Erik Lindqvist, Stockholm University

The Causal Effects of Wealth on Political Participation and Political Preferences


We test whether random, positive wealth shocks in the form of lottery prizes induce changes in political participation and political preferences. We find no effects on participation: Compared to suitably matched controls, large-prize winners are no more likely to cast votes in national elections or run for political office, nor are their children. But preferences change, in the sense that lottery winners become more negative toward taxes on wealth, real estate and inheritances. Consistent with material self-interest in influencing preferences, these effects diminish over time as lottery wealth dissipates. Effects on other political preferences are statistically insignificant, though they often go in the direction of a more right-wing political orientation. We find no evidence that lottery wealth changes moral values or strengthen beliefs in the importance of hard work for success in life.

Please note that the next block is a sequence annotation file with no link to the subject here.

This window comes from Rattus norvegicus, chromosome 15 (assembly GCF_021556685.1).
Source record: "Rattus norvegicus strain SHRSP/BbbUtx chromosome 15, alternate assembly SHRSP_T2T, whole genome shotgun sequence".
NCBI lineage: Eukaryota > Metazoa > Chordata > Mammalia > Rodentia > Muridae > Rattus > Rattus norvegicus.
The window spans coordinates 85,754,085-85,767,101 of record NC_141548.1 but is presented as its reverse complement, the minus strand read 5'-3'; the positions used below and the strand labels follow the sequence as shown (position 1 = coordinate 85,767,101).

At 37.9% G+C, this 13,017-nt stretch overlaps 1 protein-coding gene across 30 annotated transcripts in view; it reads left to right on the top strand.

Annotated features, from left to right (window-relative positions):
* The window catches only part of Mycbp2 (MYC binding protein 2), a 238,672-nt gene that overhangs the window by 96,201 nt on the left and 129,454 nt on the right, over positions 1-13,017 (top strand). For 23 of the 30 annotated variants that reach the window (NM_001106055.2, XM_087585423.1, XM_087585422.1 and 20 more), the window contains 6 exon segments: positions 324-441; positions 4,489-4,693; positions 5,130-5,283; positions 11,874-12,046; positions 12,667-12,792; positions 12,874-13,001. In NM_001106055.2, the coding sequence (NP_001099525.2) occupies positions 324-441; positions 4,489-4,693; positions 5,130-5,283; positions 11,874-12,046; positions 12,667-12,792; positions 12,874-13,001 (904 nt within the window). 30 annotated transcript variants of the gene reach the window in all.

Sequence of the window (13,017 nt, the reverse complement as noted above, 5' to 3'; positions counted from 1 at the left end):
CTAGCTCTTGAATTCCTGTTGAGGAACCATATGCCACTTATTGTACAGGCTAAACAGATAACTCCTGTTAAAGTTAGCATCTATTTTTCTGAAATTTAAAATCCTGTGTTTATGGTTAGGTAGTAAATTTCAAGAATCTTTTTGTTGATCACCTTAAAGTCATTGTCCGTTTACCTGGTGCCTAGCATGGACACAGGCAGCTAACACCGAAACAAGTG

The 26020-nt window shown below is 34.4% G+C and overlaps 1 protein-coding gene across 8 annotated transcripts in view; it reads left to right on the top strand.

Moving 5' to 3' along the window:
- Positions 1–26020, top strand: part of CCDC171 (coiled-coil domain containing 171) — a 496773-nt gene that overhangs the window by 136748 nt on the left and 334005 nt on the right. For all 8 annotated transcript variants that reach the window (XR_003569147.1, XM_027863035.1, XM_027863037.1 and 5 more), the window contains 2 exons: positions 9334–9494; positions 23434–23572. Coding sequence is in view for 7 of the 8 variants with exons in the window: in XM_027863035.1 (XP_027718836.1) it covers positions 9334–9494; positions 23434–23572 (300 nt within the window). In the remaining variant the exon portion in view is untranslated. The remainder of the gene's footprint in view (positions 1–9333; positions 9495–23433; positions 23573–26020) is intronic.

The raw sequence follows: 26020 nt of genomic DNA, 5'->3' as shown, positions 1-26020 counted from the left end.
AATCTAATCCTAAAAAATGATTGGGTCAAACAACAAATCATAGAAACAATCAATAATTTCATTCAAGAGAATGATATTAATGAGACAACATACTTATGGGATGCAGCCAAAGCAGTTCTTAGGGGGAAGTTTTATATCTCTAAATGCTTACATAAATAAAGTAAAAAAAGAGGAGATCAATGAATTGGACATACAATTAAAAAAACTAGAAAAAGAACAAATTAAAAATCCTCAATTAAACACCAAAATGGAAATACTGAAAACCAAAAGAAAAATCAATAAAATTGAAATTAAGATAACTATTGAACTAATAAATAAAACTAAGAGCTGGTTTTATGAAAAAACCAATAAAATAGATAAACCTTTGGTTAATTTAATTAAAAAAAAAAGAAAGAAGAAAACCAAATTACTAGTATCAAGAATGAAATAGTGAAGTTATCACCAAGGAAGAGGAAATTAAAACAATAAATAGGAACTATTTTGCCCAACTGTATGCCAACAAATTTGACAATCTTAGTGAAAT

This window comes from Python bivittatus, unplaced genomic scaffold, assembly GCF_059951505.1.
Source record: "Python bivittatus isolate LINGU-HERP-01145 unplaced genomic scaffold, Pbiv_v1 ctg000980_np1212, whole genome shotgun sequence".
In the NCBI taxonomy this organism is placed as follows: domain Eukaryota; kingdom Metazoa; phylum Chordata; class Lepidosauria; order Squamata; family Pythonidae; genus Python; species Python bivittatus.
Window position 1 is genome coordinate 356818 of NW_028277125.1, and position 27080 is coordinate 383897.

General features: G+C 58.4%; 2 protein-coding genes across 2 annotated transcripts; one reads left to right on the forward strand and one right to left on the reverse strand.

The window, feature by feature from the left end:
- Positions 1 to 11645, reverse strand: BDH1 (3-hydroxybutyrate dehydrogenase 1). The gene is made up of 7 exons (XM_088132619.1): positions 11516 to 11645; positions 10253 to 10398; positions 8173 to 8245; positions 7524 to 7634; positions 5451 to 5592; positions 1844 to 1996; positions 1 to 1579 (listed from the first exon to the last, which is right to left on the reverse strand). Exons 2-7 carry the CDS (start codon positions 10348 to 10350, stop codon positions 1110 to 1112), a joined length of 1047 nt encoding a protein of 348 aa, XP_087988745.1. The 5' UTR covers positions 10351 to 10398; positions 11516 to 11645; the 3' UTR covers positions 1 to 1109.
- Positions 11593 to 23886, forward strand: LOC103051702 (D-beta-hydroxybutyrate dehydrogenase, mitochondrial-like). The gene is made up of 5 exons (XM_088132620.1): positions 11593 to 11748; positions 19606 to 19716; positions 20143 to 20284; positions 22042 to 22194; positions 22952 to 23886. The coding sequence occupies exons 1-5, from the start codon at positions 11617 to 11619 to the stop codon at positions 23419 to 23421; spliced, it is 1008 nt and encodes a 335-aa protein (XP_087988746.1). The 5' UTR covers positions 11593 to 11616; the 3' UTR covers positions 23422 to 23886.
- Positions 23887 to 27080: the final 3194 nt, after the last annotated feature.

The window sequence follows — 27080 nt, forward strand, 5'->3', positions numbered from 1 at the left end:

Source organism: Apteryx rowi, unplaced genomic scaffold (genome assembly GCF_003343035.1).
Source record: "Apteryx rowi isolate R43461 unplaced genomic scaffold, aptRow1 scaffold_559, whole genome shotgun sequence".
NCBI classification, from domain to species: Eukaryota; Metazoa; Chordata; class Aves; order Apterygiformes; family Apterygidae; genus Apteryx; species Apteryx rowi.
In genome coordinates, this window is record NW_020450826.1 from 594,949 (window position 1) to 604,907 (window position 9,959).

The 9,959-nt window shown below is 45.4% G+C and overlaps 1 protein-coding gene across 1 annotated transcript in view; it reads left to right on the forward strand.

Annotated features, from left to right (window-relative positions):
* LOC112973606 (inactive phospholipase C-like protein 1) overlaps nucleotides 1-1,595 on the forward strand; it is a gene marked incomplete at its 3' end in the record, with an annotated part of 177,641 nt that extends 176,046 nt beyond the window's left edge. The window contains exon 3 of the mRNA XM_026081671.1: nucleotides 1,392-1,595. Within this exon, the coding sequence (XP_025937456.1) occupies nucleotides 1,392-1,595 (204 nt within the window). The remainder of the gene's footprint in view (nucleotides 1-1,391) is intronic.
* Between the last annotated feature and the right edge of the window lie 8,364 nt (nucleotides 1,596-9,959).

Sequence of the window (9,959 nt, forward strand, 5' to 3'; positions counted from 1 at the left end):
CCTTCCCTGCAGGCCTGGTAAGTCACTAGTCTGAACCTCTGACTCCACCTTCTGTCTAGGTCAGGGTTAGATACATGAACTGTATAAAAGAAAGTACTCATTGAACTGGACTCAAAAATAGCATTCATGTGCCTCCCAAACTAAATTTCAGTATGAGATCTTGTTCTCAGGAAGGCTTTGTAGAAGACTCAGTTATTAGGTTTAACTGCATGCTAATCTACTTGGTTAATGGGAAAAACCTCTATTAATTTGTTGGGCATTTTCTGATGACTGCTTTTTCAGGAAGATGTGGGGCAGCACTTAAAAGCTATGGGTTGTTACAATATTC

You can read the research paper here

Erik Lindqvist is a Professor of Economics at the Swedish Institute for Social Research (SOFI) at Stockholm University. His research focuses on issues in labor economics and related fields.

In particular, he uses data on lottery winners to assess the causal impacts of wealth shocks on outcomes such as health, child development, labor supply, subjective well-being, and financial choices. Another line of his research investigates how human capital and skills affect labor market outcomes.

You can read more about Erik Lindqvist here

CEBI contact: Søren Leth-Petersen